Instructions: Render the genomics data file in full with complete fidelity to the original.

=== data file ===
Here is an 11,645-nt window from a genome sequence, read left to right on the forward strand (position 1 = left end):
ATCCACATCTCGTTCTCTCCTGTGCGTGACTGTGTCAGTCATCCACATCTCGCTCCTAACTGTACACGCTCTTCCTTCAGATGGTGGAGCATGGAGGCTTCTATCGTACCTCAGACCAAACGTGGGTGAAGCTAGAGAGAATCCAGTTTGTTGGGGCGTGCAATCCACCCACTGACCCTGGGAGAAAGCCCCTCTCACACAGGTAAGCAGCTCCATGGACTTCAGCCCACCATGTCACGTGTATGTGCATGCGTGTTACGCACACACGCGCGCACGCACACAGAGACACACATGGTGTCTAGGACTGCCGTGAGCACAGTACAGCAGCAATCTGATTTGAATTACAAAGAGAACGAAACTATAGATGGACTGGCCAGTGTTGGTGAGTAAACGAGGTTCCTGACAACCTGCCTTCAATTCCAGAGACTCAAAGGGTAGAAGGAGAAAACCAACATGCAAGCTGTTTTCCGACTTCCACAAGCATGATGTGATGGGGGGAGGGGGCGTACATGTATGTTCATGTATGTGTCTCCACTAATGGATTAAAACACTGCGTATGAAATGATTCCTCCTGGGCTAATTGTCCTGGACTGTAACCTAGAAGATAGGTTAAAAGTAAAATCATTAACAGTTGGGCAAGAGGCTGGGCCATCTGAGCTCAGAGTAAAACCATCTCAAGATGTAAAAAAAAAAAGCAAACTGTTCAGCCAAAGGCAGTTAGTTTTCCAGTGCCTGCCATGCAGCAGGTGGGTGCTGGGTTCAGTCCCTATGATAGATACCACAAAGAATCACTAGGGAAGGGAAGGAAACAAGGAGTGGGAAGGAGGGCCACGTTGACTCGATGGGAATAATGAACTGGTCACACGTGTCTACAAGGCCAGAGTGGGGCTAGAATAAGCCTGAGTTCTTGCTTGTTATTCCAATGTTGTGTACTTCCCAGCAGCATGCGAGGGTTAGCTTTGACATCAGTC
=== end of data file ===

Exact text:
Here is an 11,645-nt window from a genome sequence, read left to right on the forward strand (position 1 = left end):
ATCCACATCTCGTTCTCTCCTGTGCGTGACTGTGTCAGTCATCCACATCTCGCTCCTAACTGTACACGCTCTTCCTTCAGATGGTGGAGCATGGAGGCTTCTATCGTACCTCAGACCAAACGTGGGTGAAGCTAGAGAGAATCCAGTTTGTTGGGGCGTGCAATCCACCCACTGACCCTGGGAGAAAGCCCCTCTCACACAGGTAAGCAGCTCCATGGACTTCAGCCCACCATGTCACGTGTATGTGCATGCGTGTTACGCACACACGCGCGCACGCACACAGAGACACACATGGTGTCTAGGACTGCCGTGAGCACAGTACAGCAGCAATCTGATTTGAATTACAAAGAGAACGAAACTATAGATGGACTGGCCAGTGTTGGTGAGTAAACGAGGTTCCTGACAACCTGCCTTCAATTCCAGAGACTCAAAGGGTAGAAGGAGAAAACCAACATGCAAGCTGTTTTCCGACTTCCACAAGCATGATGTGATGGGGGGAGGGGGCGTACATGTATGTTCATGTATGTGTCTCCACTAATGGATTAAAACACTGCGTATGAAATGATTCCTCCTGGGCTAATTGTCCTGGACTGTAACCTAGAAGATAGGTTAAAAGTAAAATCATTAACAGTTGGGCAAGAGGCTGGGCCATCTGAGCTCAGAGTAAAACCATCTCAAGATGTAAAAAAAAAAAGCAAACTGTTCAGCCAAAGGCAGTTAGTTTTCCAGTGCCTGCCATGCAGCAGGTGGGTGCTGGGTTCAGTCCCTATGATAGATACCACAAAGAATCACTAGGGAAGGGAAGGAAACAAGGAGTGGGAAGGAGGGCCACGTTGACTCGATGGGAATAATGAACTGGTCACACGTGTCTACAAGGCCAGAGTGGGGCTAGAATAAGCCTGAGTTCTTGCTTGTTATTCCAATGTTGTGTACTTCCCAGCAGCATGCGAGGGTTAGCTTTGACATCAGTC